Runaway Supermassive Black Hole

Many galaxies have a ‘supermassive black hole’ at their center. These range from hundreds of thousands to billions times the mass of our Sun.

I was surprised to read that astronomers have found evidence for a supermassive black hole shooting out of its host galaxy. They’ve seen a long thin feature—apparently a ‘wake’ of shocked gas and young stars—stretching 200,000 light years from the galaxy’s center and ending in a bright object that’s putting out 100 million times more power than our Sun. It

This is consistent with a supermassive black hole that was thrown out the galactic center at a speed of 1600 kilometers/second, which has been traveling for about 40 million years. This speed is faster than the galactic escape velocity!

But what could be muscular enough to throw a supermassive black hole around?

Only two possibilities are known.

One is another supermassive black hole. When two galaxies collide, their central black holes meet – and may start orbiting each other. If a third galaxy with its own supermassive black hole crashes in, one of the three black holes can get flung out.

That seems quite reasonable to me: galactic collisions are fairly common.

The other possibility is weirder.

When two black holes collide, they can emit gravitational radiation that’s beamed mainly in one direction… and this can give them a ‘kick’ in the opposite direction. I find this surprising in the first place. And it’s more surprising that this effect can be big enough to kick a black hole out of a galaxy! But that’s what some calculations say.

The picture above is from this paper:

• Pieter van Dokkum, Imad Pasha, Maria Luisa Buzzo, Stephanie LaMassa, Zili Shen, Michael A. Keim, Roberto Abraham, Charlie Conroy, Shany Danieli, Kaustav Mitra, Daisuke Nagai, Priyamvada Natarajan, Aaron J. Romanowsky, Grant Tremblay, C. Megan Urry and Frank C. van den Bosch, A candidate runaway supermassive black hole identified by shocks and star formation in its wake.

Abstract. The interaction of a runaway supermassive black hole (SMBH) with the circumgalactic medium (CGM) can lead to the formation of a wake of shocked gas and young stars behind it. Here we report the serendipitous discovery of an extremely narrow linear feature in HST/ACS images that may be an example of such a wake. The feature extends 62 kpc from the nucleus of a compact star-forming galaxy at z=0.964. Keck LRIS spectra show that the [OIII]/Hβ ratio varies from ~1 to ~10 along the feature, indicating a mixture of star formation and fast shocks. The feature terminates in a bright [OIII] knot with a luminosity of 1.9×1041 ergs/s. The stellar continuum colors vary along the feature, and are well-fit by a simple model that has a monotonically increasing age with distance from the tip. The line ratios, colors, and the overall morphology are consistent with an ejected SMBH moving through the CGM at high speed while triggering star formation. The best-fit time since ejection is ~39 Myr and the implied velocity is v~1600 km/s. The feature is not perfectly straight in the HST images, and we show that the amplitude of the observed spatial variations is consistent with the runaway SMBH interpretation. Opposite the primary wake is a fainter and shorter feature, marginally detected in [OIII] and the rest-frame far-ultraviolet. This feature may be shocked gas behind a binary SMBH that was ejected at the same time as the SMBH that produced the primary wake.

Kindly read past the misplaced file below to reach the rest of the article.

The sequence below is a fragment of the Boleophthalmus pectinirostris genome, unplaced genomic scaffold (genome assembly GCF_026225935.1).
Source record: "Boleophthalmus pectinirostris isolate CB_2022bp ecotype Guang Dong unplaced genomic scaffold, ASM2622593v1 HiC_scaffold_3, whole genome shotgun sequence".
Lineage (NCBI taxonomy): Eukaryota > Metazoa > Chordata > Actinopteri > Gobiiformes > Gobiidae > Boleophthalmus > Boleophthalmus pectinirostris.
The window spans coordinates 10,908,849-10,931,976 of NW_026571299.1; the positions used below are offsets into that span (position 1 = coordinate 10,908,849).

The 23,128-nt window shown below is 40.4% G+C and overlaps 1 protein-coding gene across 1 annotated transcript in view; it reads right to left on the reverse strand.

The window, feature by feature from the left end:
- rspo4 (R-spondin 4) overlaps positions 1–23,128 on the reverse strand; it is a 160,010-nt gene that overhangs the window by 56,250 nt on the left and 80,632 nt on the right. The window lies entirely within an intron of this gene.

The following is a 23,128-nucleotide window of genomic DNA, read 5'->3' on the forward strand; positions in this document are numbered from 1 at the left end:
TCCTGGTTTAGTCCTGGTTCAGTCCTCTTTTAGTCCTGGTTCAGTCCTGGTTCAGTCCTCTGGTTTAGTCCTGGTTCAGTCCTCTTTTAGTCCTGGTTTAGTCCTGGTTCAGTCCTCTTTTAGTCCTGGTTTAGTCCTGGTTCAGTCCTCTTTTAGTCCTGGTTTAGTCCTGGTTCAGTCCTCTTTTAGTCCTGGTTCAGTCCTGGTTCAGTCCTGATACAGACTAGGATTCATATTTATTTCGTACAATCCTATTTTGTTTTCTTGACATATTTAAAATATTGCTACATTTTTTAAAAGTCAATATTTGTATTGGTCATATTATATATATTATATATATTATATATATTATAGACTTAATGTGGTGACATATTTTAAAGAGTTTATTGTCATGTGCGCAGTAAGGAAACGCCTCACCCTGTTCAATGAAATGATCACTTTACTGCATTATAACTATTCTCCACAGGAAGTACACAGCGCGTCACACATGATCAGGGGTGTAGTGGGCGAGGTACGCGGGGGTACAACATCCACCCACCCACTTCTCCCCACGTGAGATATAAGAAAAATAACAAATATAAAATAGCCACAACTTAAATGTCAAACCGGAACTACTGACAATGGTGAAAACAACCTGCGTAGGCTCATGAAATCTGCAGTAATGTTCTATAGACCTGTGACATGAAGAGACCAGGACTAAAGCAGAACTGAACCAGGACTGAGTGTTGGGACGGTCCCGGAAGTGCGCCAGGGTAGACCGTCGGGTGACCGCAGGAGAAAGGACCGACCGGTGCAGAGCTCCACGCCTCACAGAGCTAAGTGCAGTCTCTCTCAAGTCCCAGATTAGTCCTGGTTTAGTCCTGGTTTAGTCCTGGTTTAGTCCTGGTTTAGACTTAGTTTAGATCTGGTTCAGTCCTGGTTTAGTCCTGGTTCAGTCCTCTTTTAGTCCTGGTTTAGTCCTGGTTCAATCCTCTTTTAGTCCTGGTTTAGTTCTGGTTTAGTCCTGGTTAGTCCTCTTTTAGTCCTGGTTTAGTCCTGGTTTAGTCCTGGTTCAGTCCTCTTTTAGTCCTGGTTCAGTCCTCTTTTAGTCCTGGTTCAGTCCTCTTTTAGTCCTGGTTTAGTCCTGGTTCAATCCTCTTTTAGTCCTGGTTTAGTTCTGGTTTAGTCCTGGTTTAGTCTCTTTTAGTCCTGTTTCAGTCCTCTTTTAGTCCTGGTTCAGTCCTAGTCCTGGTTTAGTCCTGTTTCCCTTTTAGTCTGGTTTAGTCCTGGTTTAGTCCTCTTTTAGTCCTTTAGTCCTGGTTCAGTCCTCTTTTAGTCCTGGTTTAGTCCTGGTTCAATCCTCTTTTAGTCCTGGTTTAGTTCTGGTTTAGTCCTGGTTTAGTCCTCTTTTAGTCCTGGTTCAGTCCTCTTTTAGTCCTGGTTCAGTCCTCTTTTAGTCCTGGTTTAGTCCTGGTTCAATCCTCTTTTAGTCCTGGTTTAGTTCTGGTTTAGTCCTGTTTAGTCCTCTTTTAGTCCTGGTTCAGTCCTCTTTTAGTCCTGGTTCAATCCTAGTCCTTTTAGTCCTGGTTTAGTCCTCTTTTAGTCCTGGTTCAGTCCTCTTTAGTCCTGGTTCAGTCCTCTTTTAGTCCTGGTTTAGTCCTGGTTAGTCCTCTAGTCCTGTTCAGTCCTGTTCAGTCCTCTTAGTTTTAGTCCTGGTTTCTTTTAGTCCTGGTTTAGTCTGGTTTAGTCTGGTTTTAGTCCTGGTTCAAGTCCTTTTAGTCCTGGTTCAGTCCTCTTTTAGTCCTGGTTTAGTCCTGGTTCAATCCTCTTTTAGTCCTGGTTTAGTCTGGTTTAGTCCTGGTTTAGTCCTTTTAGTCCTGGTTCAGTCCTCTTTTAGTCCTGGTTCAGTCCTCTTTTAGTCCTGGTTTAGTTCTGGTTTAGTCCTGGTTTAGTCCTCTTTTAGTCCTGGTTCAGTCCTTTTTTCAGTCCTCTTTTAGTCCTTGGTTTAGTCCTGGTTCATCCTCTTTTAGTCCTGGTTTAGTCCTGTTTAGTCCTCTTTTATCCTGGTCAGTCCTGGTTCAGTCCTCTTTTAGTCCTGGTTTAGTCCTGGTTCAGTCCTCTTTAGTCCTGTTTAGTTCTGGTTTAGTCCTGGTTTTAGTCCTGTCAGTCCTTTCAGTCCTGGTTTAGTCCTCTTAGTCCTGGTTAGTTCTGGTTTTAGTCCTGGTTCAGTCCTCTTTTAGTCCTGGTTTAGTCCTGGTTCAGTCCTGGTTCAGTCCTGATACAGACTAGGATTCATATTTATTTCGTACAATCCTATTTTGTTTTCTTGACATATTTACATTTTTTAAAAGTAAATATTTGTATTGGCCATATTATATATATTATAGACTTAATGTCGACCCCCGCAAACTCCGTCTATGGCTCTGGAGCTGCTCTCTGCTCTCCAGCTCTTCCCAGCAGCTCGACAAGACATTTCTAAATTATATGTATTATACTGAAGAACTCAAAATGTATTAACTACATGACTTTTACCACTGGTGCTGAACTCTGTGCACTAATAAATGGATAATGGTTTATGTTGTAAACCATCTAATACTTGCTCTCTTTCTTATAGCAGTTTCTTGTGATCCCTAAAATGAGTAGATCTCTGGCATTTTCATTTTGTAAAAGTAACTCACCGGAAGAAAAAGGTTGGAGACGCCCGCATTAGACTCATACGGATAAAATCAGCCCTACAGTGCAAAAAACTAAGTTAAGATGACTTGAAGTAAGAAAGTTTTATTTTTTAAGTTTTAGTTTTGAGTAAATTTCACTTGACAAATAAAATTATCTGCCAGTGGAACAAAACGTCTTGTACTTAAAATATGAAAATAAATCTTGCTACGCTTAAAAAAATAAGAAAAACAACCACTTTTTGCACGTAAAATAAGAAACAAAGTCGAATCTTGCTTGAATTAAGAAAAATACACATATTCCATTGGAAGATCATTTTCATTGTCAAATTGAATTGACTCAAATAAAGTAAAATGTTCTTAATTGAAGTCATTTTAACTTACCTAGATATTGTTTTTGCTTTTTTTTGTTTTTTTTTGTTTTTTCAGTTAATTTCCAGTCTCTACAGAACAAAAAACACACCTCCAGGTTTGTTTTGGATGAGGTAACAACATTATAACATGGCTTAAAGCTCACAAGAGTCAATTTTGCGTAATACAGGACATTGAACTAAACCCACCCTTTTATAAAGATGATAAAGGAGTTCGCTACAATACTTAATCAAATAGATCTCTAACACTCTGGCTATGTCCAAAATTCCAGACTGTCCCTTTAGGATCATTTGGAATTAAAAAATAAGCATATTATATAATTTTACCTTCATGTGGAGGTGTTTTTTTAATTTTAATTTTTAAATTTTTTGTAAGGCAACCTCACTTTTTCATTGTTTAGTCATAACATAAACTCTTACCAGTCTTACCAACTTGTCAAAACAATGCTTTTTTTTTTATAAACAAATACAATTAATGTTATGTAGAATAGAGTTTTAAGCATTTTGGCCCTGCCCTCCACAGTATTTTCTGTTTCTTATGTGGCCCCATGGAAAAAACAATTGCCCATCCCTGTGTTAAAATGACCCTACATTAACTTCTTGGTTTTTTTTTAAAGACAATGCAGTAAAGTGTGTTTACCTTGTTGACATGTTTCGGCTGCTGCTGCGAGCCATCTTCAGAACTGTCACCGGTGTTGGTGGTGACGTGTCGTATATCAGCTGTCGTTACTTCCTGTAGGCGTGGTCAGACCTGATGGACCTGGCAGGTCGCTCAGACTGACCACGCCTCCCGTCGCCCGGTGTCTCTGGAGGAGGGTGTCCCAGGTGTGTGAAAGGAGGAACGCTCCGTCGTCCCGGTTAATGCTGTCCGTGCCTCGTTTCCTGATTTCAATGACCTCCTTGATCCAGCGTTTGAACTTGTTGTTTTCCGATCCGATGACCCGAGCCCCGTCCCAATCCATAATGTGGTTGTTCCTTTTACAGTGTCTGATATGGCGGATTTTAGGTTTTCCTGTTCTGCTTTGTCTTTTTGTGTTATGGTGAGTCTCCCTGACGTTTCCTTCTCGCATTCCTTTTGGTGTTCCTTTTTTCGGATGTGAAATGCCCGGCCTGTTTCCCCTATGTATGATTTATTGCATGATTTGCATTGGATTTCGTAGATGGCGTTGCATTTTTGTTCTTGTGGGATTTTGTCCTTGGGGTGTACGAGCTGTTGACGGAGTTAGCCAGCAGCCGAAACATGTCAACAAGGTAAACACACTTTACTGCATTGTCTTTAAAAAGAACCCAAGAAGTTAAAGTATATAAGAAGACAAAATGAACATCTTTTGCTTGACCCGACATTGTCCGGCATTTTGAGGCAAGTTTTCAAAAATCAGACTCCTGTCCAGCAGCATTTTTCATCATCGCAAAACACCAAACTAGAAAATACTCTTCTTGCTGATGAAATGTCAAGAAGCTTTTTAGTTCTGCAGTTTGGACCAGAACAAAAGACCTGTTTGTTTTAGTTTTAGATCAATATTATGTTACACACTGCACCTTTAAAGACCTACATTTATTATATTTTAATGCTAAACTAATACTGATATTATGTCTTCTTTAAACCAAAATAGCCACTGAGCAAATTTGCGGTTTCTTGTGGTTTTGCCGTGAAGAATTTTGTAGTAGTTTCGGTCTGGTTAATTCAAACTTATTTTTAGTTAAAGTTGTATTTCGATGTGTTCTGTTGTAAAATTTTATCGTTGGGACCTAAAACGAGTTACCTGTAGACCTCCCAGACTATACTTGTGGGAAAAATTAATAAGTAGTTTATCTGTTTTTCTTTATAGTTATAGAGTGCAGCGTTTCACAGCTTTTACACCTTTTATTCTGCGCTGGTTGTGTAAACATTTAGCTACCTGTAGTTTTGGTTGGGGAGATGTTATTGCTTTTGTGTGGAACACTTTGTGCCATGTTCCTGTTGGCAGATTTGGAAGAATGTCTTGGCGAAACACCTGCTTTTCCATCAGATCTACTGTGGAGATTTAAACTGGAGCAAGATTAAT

For more about the kick caused by gravitational waves, try this:

• Manuela Campanelli, Carlos O. Lousto, Yosef Zlochower and David Merritt, Maximum gravitational recoil, Phys. Rev. Lett. 98 (2007), 231102.

2 Responses to Runaway Supermassive Black Hole

  1. Allen Knutson says:

    In they talk about the amount of energy radiated as gravitational waves, during some observed black hole collisions.

    The convenient unit is in solar masses, as in, “that collision radiated away about three Suns worth of energy”.

    • John Baez says:

      Very scary. I once tried to figure out whether this sort of gravitational radiation would be dangerous close up—like, an AU away. Similarly, whether the neutrino radiation from a supernova could be dangerous. Right now I forget.

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